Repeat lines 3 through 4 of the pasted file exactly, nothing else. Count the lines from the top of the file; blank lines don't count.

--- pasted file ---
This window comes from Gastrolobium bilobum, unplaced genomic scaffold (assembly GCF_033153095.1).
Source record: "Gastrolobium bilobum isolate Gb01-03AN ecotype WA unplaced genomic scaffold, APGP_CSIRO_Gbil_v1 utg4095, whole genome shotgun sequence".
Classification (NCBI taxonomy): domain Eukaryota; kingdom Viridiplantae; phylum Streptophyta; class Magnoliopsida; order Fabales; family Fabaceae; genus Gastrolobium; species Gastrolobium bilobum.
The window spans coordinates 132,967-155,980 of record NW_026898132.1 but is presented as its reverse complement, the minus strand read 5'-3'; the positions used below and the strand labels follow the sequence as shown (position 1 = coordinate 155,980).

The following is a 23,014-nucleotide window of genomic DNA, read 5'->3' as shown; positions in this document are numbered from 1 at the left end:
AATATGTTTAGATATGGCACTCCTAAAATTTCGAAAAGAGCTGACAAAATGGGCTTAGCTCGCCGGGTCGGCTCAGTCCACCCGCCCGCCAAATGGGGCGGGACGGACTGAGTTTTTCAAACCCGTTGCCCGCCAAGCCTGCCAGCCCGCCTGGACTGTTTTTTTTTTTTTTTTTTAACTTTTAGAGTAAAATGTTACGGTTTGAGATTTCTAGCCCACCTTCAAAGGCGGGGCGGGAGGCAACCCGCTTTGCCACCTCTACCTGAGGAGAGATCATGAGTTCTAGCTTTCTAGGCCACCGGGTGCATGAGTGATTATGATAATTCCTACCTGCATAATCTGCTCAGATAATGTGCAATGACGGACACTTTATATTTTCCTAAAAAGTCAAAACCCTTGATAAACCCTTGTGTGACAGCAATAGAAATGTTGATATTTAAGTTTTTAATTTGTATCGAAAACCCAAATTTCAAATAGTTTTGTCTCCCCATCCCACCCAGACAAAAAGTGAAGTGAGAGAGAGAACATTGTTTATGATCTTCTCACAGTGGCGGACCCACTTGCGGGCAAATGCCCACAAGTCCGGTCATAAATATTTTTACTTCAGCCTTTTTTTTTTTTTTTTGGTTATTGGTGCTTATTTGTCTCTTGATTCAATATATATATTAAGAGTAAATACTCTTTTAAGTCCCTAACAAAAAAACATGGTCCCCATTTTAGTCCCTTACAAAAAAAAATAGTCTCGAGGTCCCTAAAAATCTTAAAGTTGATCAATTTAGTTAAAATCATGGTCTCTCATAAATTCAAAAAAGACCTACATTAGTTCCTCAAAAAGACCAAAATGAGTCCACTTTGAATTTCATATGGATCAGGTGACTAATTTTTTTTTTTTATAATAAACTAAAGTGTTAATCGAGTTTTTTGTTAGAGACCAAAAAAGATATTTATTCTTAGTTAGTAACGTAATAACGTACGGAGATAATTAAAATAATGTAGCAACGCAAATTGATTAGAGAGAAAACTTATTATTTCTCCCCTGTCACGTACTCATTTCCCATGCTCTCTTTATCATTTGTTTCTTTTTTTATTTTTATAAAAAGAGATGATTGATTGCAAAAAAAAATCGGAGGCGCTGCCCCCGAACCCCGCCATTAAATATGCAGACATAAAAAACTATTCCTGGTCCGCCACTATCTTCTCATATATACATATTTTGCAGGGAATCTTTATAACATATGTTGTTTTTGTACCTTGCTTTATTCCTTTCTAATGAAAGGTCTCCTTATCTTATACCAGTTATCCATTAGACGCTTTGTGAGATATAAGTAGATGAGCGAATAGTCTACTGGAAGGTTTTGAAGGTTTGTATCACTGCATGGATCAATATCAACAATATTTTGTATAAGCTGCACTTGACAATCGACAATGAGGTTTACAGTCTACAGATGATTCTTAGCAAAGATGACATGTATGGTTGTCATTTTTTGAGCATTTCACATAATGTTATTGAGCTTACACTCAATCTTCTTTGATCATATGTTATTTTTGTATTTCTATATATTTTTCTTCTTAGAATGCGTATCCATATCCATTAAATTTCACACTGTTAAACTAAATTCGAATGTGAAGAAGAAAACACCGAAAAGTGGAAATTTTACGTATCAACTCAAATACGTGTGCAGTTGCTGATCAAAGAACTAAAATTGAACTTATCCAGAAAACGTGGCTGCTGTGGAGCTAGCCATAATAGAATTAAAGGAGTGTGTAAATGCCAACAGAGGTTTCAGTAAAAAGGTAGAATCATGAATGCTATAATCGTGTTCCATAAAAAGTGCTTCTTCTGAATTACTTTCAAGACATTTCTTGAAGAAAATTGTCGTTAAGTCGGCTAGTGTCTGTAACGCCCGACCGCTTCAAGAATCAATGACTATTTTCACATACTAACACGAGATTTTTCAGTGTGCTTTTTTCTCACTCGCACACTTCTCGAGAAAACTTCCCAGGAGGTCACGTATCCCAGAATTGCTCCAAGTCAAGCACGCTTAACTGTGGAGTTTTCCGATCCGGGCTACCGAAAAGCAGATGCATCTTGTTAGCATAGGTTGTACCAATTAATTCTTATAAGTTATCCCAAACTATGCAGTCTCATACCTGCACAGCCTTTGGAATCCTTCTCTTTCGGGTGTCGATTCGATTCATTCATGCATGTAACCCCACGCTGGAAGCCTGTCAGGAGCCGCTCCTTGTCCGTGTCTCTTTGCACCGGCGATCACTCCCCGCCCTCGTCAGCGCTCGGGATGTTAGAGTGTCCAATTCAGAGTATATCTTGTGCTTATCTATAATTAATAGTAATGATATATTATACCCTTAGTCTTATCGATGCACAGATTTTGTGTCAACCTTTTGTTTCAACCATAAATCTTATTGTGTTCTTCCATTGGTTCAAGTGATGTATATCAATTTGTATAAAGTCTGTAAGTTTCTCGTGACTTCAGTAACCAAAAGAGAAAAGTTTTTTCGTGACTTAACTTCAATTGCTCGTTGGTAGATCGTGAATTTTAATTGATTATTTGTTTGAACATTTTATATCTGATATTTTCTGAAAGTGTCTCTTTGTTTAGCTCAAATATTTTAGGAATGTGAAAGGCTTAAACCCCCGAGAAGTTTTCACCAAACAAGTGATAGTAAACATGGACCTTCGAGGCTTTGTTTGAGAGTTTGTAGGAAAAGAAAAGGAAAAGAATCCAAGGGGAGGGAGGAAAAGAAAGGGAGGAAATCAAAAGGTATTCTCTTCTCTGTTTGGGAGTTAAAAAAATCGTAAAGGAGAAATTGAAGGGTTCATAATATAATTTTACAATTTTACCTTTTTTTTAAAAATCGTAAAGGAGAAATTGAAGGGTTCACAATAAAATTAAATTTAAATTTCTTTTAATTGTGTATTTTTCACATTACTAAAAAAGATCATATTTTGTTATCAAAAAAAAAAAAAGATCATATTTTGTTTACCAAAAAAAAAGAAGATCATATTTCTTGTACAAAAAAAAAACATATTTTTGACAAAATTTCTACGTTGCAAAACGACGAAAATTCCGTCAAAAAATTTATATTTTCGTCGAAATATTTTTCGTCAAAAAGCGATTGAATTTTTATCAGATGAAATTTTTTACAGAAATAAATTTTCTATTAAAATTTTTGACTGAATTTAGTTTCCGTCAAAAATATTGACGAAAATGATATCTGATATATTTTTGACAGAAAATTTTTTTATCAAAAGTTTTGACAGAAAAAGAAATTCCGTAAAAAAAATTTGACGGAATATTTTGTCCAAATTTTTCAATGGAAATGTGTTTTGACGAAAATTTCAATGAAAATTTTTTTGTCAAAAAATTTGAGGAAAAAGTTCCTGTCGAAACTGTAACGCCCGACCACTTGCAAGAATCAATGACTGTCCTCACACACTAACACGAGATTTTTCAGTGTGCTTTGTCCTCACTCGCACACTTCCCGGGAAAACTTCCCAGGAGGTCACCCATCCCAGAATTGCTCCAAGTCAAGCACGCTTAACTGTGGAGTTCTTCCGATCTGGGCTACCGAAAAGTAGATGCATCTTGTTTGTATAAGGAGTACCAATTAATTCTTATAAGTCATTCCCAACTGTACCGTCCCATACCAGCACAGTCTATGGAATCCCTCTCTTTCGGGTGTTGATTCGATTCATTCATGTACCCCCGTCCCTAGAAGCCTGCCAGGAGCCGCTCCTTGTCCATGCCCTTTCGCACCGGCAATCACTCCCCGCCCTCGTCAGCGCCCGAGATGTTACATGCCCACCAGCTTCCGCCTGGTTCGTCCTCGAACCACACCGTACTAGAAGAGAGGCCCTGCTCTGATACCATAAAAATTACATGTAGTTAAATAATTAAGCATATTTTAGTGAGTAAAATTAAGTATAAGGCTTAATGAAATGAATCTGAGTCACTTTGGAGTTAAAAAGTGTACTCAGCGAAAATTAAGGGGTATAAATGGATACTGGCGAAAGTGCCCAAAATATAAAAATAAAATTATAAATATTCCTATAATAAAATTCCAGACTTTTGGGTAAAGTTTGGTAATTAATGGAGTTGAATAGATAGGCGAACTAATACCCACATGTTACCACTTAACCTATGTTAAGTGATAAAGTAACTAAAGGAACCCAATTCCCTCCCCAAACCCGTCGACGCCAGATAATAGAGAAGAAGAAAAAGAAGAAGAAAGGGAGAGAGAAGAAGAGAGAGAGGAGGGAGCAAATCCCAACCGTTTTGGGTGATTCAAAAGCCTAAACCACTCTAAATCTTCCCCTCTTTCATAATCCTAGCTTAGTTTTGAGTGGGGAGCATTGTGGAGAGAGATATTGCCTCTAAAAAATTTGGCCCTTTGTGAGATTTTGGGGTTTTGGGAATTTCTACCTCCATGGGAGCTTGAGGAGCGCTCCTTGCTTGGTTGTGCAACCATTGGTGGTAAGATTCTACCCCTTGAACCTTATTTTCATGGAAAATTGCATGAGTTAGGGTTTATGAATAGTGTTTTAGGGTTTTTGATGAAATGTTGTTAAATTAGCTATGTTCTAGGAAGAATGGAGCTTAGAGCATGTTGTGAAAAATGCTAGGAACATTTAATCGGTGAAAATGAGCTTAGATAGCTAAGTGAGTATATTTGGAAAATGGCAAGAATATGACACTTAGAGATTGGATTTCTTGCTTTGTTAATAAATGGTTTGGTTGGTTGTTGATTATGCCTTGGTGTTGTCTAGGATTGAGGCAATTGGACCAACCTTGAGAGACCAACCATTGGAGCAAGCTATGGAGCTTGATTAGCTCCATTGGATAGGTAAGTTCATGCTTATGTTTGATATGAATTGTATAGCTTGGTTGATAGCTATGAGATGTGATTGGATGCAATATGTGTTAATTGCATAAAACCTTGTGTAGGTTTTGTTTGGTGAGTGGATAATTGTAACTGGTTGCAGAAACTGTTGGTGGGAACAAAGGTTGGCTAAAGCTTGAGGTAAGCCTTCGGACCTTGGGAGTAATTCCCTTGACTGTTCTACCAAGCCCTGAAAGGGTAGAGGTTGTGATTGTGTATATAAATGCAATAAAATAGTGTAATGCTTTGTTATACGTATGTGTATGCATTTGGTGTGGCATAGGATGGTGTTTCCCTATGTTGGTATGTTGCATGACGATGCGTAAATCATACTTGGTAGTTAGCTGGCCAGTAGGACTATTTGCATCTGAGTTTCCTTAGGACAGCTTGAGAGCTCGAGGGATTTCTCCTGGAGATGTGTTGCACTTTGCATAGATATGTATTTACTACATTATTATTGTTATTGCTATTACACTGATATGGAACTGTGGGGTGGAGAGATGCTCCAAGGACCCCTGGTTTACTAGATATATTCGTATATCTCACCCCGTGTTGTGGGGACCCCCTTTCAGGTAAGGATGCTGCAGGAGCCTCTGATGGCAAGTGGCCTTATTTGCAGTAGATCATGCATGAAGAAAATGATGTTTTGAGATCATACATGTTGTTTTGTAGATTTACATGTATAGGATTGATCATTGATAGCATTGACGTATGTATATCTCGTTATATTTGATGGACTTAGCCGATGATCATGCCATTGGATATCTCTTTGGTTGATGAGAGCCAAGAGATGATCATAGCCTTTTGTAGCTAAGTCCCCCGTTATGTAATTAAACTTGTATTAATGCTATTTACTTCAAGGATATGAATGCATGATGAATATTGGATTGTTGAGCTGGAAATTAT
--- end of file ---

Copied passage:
Classification (NCBI taxonomy): domain Eukaryota; kingdom Viridiplantae; phylum Streptophyta; class Magnoliopsida; order Fabales; family Fabaceae; genus Gastrolobium; species Gastrolobium bilobum.
The window spans coordinates 132,967-155,980 of record NW_026898132.1 but is presented as its reverse complement, the minus strand read 5'-3'; the positions used below and the strand labels follow the sequence as shown (position 1 = coordinate 155,980).